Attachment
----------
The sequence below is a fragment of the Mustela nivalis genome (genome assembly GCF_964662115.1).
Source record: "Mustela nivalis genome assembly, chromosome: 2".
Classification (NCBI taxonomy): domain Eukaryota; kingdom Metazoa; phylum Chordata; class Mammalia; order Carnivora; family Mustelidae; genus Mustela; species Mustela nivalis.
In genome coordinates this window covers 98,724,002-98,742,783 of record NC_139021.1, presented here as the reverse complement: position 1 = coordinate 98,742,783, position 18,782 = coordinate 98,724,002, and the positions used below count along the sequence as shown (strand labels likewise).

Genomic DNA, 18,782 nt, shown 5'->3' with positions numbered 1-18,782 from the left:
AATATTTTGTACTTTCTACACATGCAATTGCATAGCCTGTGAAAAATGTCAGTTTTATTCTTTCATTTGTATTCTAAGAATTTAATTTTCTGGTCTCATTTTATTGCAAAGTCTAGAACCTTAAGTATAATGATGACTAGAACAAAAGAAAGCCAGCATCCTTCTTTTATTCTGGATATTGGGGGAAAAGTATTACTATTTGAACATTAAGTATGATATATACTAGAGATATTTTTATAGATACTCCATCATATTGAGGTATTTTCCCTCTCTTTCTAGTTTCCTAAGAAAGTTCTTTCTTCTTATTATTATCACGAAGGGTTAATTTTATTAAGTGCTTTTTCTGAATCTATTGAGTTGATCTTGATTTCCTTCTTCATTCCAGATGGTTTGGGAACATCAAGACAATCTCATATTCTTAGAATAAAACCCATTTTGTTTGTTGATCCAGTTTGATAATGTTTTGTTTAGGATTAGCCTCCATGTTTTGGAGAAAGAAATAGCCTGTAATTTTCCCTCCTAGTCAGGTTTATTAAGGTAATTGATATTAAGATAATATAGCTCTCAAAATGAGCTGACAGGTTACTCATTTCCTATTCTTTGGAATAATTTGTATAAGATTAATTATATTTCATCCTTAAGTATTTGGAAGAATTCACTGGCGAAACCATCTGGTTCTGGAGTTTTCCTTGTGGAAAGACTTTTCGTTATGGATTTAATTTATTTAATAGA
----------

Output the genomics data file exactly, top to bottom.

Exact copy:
The sequence below is a fragment of the Mustela nivalis genome (genome assembly GCF_964662115.1).
Source record: "Mustela nivalis genome assembly, chromosome: 2".
Classification (NCBI taxonomy): domain Eukaryota; kingdom Metazoa; phylum Chordata; class Mammalia; order Carnivora; family Mustelidae; genus Mustela; species Mustela nivalis.
In genome coordinates this window covers 98,724,002-98,742,783 of record NC_139021.1, presented here as the reverse complement: position 1 = coordinate 98,742,783, position 18,782 = coordinate 98,724,002, and the positions used below count along the sequence as shown (strand labels likewise).

Genomic DNA, 18,782 nt, shown 5'->3' with positions numbered 1-18,782 from the left:
AATATTTTGTACTTTCTACACATGCAATTGCATAGCCTGTGAAAAATGTCAGTTTTATTCTTTCATTTGTATTCTAAGAATTTAATTTTCTGGTCTCATTTTATTGCAAAGTCTAGAACCTTAAGTATAATGATGACTAGAACAAAAGAAAGCCAGCATCCTTCTTTTATTCTGGATATTGGGGGAAAAGTATTACTATTTGAACATTAAGTATGATATATACTAGAGATATTTTTATAGATACTCCATCATATTGAGGTATTTTCCCTCTCTTTCTAGTTTCCTAAGAAAGTTCTTTCTTCTTATTATTATCACGAAGGGTTAATTTTATTAAGTGCTTTTTCTGAATCTATTGAGTTGATCTTGATTTCCTTCTTCATTCCAGATGGTTTGGGAACATCAAGACAATCTCATATTCTTAGAATAAAACCCATTTTGTTTGTTGATCCAGTTTGATAATGTTTTGTTTAGGATTAGCCTCCATGTTTTGGAGAAAGAAATAGCCTGTAATTTTCCCTCCTAGTCAGGTTTATTAAGGTAATTGATATTAAGATAATATAGCTCTCAAAATGAGCTGACAGGTTACTCATTTCCTATTCTTTGGAATAATTTGTATAAGATTAATTATATTTCATCCTTAAGTATTTGGAAGAATTCACTGGCGAAACCATCTGGTTCTGGAGTTTTCCTTGTGGAAAGACTTTTCGTTATGGATTTAATTTATTTAATAGA